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Liberal Arts (BLU-RAY)

Liberal Arts

Movie
Studio(s): 
Director(s): 
On Blu-Ray: 
Tuesday, December 18, 2012
Grade:
A
Running Time: 
97 minutes
Did You Know?

In the film Jesse and Zibby get into an argument about the a trilogy of vampire books. It's never revealed what the books are but one quickly assumes they are the Twilight series. One of the actresses in the film is Elizabeth Reaser, she plays Esme Cullen in the Twilight films.

In Josh Radnor’s latest outing, Liberal Arts, Radnor (How I Met Your Mother) plays Jesse Fischer, an admissions counselor who is in his thirties and pretty much lost in life. As the film opens we find the usual introduction to a lackluster life with Jesse trudging along in his work, enduring a tough break up with a girlfriend, even having his clothes stolen at a Laundromat. Jesse needs a break and gets one when he’s phoned by one of his old college professors, Professor Peter Hoberg (Richard Jenkins; Jack Reacher), who is retiring from his post.

Jesse returns to his old alma mater and meets David and Susan, two of Peter’s colleagues, and their daughter Zibby (Elizabeth Olsen; Red Lights). Zibby and Jesse make somewhat of a connection and begin writing back and forth to one another till eventually the inevitable happens and they find themselves considering a romantic upgrade to their relationship. Jesse then has to contemplate the massive age difference between the two of them and the moralities of engaging the relationship.

My first thought when researching this movie for a brief synopsis was that this was going to be yet another one of those Apatow like films where a thirty something loser with a little charm goes through a life lesson while entering a belated maturity. Things couldn’t be further from the truth here. Instead what we find is a film that takes the idea of life, as we enter the adult world, somewhat stunted by the fact that the things we thought we knew about being an adult are present, but with no knowledge in how to apply them.

The film is really three stories all within the same theme. You have Jesse, who is floating along in his thirties, kind of lost and unsure of his place in the world at large. Then you have Zibby, young and full of bright idea’s about life, but too cocksure and overzealous, basically young and naïve. Then you have Professor Peter Hoberg, who even late in life still hasn’t mastered the art of understanding adulthood. You can choose to ignore or engage Peter’s story, in the end I think we’ll all see the contrast there, but Jesse and Zibby’s tale is so remarkably life like and engaging that it can only help that Radnor and Olsen bring their characters to life in such a remarkable way. The chemistry is outrageously perfect and they both manifest the flaws in their characters with such natural ease that you forget you’re watching a film and get swept up in the drama of their situations.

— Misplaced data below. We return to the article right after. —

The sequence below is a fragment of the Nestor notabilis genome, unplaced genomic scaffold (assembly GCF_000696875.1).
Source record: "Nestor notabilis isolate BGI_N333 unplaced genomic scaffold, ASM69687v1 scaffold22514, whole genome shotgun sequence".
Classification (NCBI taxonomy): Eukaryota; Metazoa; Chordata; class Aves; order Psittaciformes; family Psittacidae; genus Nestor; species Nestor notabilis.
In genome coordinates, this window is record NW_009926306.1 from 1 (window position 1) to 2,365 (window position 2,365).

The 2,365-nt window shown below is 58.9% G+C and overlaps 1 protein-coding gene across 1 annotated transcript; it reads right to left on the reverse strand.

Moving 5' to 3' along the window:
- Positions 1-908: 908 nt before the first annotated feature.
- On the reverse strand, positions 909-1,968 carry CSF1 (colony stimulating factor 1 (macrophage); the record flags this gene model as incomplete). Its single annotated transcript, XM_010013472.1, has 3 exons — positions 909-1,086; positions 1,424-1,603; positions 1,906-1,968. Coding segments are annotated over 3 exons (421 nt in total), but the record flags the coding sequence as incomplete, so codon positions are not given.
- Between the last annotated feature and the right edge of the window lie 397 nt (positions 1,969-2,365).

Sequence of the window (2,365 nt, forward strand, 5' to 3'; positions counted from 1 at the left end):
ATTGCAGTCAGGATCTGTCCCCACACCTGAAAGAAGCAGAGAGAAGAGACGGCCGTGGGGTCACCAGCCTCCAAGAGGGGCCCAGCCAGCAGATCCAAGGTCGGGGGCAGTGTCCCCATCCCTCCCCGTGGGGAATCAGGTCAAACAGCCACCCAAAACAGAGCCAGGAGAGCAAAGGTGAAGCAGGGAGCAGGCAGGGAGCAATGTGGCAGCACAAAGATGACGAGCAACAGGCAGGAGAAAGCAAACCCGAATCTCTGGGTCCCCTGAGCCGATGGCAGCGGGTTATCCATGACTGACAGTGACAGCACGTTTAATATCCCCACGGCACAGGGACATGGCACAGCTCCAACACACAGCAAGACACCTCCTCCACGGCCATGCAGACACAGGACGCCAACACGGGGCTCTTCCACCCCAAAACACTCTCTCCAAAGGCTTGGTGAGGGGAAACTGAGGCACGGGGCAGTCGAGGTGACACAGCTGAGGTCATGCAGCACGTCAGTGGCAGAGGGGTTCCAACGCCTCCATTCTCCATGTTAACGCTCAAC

There is a universal pull going on in Liberal Arts that will make this film accessible to anyone over the age of sixteen. Right as soon as the two leads begin a letter writing campaign to one another with music as a connection I personally was hooked. Nothing starts a chemical reaction between two people like music. It’s the universal language of the world that contains all life within its walls. Love, hate, politics, indifference, but more so a connection, when hit upon in synch between two different people, creates a bond that, while not completely original, seems to be in the private world occupied by two people who are connected by it.

Aside from music you have the romance angle that can go either way. The older guy suddenly finding himself attractive to a younger woman. A younger woman in a world of mostly immature college guys finding the maturity that she’s been looking for in an older guy. Or even the much older guy looking to bow out of a life long profession and everything that comes with retirement. Everything seems to have its place in Liberal Arts, opening up its accessibility to its viewers. Radnor delivers another fantastic film that avoids the clichés and delivers life with an unapologetic level of realism made enjoyable by the charm of its characters. I look forward to seeing what the guy does next.

PICTURE QUALITY:
Liberal Arts does have its faults in the picture catagory, but very few. There are some scenes where natural light makes the picture look a bit flushed, but these scenes are minimal. Other then that you’re rewarded with a lot of really beautiful exterior scenes of the college, lush with bright vegetation, and lot of high quality up close shots of the actors. Not much to complain about other then a few small deviations in picture quality. 

 

BONUS FEATURES:
~Commentary
~Deleted Scenes: There are 16+ Minutes of deleted scenes found here. I watched most of them but came to the conclusion that adding or deleting any of them would do the film no good as it was perfect the way it was.
~Featurette
~Trailer

AJ Garcia
Review by AJ Garcia
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